“The Art of Doing Nothing…” (A. O’Kelly):

W.: Petrosian (1)

B.: Cardoso (0)

Portoroz (Itz) 1958

1. d4 Nf6 2. c4 e6 3. Nc3 Bb4 4. e3 d5 5. a3 Bc3: 6. bc3:  c5 7. cd5: ed5: 8. Bd3 0-0 9. Ne2 Nc6 10. 0-0 Re8         11. f3 cd4 12. cd4 b6 13. Bd2 Bb7 14. Ng3 Rc8 15. Rb1 Rc7 16. Qa4 g6 17. Rfc1 Re6 18. Rc2 Qe8 19. Nf1 Kg7              20. Rbc1 Qd8 21. Bb5 Qa8 22. Bd3 Rd7 23. Ng3 Rdd6 24. Kb1 Nd7 25. Qb3 Qd8 26. Ne2 Qh4 27. Qb2 Nf6         28. Rf1 Re8 29. Bb5 Kg8 30. Qc1 Rc8 31. e4 de4: 32. Bg5 Qh5 33.Ng3 ef3: 34. Nh5: fg2: 35. Rg2: Nh5:             36. Qc4 Nd8 37. Qb4 Re6 38. Kg1 Bg2: 39. Kg2: Re4 40. Kf3 a5 41. Qd2  Black resigned.

A much laboured upon topic has been Nimzowitsch’s influence on Petrosian. In fact Petrosian learnt many things from Nimzowitsch: prophylaxis, overprotection,blockade, attack on same colour square complex, the art of defence, etc. But all that passed through the sieve of the Soviet Chess School and its methods of training/work. It is normal that such a complex personality may create different , sometimes opposite, definitions. Thus while most authors see the Nimzowitsch influence, others have compared him to Capablanca. This is normal: after all, all top chessplayers have absorbed, assimilated and integrated the teachings of their predecessors.

Nimzowitsch would have been proud of the following game, which shows  a trench warfare, overprotection, manoeuvring and the final collapse of the opponent’s position:

W.: Olafsson (0)

B.: Petrosian (1)

Bled 1961

1. e4 e6 2. d4 d5 3. Nc3 Bb4 4. e5 Qd7 5. Qg4 f5 6. Qg3 b6 7. h4 Bb7 8. Bd3 Nc6 9. Ne2 0-0-0 10. Nd2 Nh6    11. a3 Be7 12. Bb5 Rdg8 13. Qd3 Nf7 14. 0-0-0 Kb8 15. Nf4 Qc8 16. Nce2 Ncd8 17. Qb3 c6 18.Bd3 c5 19. dc5: Bc5: 20. Nh3 Ne5: 21. Bf4 Nf7 22. Bb5 Ka8 23. Nd4 Ng6 24. Rb4 ef4: 25. Bd7 Qf8 26. Rd4: e5 27. Rb4 ef4:  28. Rb6: Nfe5 29. Rb7: Kb7: 30. h5 Qd6 31. hg6: Qd7: 32. Qf4 Ng6: / White resigned.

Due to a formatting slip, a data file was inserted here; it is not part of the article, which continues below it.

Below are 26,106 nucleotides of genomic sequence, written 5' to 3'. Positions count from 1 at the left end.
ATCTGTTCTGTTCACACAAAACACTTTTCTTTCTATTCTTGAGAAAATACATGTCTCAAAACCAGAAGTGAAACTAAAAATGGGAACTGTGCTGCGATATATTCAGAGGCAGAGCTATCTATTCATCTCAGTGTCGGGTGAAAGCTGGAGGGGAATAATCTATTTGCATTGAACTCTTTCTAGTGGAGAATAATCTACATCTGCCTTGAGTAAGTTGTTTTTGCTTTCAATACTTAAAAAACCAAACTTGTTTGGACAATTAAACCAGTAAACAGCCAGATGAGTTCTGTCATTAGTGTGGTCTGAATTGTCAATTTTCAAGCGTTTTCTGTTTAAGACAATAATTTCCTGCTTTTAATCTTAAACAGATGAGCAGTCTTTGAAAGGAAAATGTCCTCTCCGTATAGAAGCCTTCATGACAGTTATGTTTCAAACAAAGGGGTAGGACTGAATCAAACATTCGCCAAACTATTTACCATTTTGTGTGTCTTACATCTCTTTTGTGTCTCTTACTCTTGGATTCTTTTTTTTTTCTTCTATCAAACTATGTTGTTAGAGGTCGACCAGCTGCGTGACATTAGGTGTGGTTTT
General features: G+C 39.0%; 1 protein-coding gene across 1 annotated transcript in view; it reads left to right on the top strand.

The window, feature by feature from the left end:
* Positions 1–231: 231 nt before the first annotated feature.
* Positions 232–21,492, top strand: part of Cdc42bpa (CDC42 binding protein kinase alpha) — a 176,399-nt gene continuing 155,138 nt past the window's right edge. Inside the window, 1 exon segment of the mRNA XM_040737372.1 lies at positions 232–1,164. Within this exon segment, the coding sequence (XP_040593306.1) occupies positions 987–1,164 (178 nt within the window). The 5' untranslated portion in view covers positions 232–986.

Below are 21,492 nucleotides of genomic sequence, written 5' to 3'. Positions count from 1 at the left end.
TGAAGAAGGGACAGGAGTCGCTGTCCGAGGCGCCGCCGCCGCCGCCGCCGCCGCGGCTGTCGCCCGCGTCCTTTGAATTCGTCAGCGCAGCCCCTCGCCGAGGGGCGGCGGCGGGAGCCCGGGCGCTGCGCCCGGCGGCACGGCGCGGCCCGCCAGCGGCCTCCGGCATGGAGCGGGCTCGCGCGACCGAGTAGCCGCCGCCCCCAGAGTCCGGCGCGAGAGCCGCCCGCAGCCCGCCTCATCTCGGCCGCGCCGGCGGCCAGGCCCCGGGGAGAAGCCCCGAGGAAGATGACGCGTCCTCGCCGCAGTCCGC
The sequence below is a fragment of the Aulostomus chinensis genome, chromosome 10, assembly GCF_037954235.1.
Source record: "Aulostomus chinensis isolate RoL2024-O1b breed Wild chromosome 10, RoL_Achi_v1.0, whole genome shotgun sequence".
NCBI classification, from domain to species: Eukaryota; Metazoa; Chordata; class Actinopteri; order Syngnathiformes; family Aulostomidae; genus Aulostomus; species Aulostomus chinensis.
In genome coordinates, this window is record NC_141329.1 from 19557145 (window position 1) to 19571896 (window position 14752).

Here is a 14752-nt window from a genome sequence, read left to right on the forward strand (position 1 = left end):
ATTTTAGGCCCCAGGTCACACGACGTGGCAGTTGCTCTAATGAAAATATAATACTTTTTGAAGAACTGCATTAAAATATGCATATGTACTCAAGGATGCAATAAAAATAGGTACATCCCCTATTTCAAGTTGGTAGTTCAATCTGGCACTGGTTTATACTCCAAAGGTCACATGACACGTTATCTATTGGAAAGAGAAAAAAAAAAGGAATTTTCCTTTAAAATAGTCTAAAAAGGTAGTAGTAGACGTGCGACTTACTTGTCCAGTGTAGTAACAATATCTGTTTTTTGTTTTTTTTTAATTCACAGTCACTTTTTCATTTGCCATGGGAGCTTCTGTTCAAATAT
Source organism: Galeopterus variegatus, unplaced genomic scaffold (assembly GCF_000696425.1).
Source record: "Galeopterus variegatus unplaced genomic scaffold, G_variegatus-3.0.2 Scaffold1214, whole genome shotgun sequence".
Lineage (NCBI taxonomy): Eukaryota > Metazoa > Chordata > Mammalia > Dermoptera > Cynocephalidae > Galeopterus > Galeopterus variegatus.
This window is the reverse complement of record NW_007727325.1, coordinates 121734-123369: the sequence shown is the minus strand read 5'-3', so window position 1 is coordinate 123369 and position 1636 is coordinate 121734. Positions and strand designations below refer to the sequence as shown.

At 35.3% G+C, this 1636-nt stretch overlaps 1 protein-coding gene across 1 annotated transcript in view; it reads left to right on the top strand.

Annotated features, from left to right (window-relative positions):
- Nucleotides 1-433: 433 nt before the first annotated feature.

The last game is a strategical masterpiece:

W.: Petrosian (1)

Black: Gufeld (0)

27th USSR Chess Championship 1960

1. d4 Nf6 2. c4 g6 3. Nc3 Bg7 4. e4 0-0 5. Nf3 d6 6. Be2 e5 7. d5 (the “Petrosian Variation”), … Nh5 8. g3 Na6 9. Nd2 (preventing Black’s …Nc5 followed by … a5) ,… Nf6 10. h4!  (prevents 10… Bh6 : 11.h5!),… c6 11. Nb3    (controls c5) … Nc7 12. Bg5  cd5:  (forced to avoid a weak Pawn after White’s dc6)   13. cd5: h6   (By piling up positional threats Petrosian carries out a clever plan: he will play Bf6: eliminating a Knight and then Bxc8 -leaving Black with a passive Bishop + Knight while keeping his beloved Knights to increase his pressure on the enemy’s position. A study in how to handle positions with this type of centre.)    14. Bf6:!   Qf6: 15. Bg4! h5  16. Bc8: Rac8: (Now the plan will be to pose threats against the Queen side .Black will have to defend it at the cost of  breaking his piece coordination)   17. Qe2 Bh6 18. Na5 Rb8 19. 0-0 Rfc8  (better was …Ng7 and open up the position.But Petrosian’s ability causes his opponents to commit mistakes. Here Black is  enticed into playing on the Q-side passively, instead of defending counterattacking on the K-side. Gufeld was an excellent tactician and an expert in the King’s Indian…)   20. a4 Qd8 21. Nc4 Ne8 22. Ra2 Qc7 23. b3 Qd7 24. Kg2   (White places his pieces on white squares to get control of them because of the lack of Black c8 Bishop Please note how Petrosian attacks  using those squares: occupying c6, attacking d6, etc.)   Rc5?! 25. Rb1 Rcc8 26. Rc2 Nc7 27. Rbb2 Rf8 28. b4 Ne8 29. a5 Ng7 30. a6! ba6 31. Na5 f5 32. Nc6 Rbe8 33. Nb1!  Kh7 34. Rb3 fe4 35. Qe4: Rf5 36. Ra3 Qb7 37. Nc3 Ref8 38. Qc4 Rf3 39. Ra6: Be3 40. Ne4 Bh6 41. Ra7: and Black resigned. 



Written by QChess

April 2, 2012 at 12:48 pm